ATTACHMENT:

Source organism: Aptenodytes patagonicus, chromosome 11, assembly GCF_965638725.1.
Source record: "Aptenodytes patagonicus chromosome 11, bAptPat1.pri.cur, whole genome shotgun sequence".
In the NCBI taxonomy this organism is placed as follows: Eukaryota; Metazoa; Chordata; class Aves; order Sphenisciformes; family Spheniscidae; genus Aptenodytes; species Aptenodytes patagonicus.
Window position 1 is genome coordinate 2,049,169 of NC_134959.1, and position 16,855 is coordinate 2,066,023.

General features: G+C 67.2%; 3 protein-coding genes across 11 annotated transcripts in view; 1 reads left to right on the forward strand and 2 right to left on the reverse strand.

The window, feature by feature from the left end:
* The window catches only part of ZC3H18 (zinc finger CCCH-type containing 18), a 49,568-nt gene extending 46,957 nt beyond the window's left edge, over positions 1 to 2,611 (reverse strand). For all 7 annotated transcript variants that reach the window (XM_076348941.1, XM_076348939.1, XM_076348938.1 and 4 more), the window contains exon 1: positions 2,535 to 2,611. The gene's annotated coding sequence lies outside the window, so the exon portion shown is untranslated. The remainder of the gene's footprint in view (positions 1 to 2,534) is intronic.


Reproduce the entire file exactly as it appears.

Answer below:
Source organism: Aptenodytes patagonicus, chromosome 11, assembly GCF_965638725.1.
Source record: "Aptenodytes patagonicus chromosome 11, bAptPat1.pri.cur, whole genome shotgun sequence".
In the NCBI taxonomy this organism is placed as follows: Eukaryota; Metazoa; Chordata; class Aves; order Sphenisciformes; family Spheniscidae; genus Aptenodytes; species Aptenodytes patagonicus.
Window position 1 is genome coordinate 2,049,169 of NC_134959.1, and position 16,855 is coordinate 2,066,023.

General features: G+C 67.2%; 3 protein-coding genes across 11 annotated transcripts in view; 1 reads left to right on the forward strand and 2 right to left on the reverse strand.

The window, feature by feature from the left end:
* The window catches only part of ZC3H18 (zinc finger CCCH-type containing 18), a 49,568-nt gene extending 46,957 nt beyond the window's left edge, over positions 1 to 2,611 (reverse strand). For all 7 annotated transcript variants that reach the window (XM_076348941.1, XM_076348939.1, XM_076348938.1 and 4 more), the window contains exon 1: positions 2,535 to 2,611. The gene's annotated coding sequence lies outside the window, so the exon portion shown is untranslated. The remainder of the gene's footprint in view (positions 1 to 2,534) is intronic.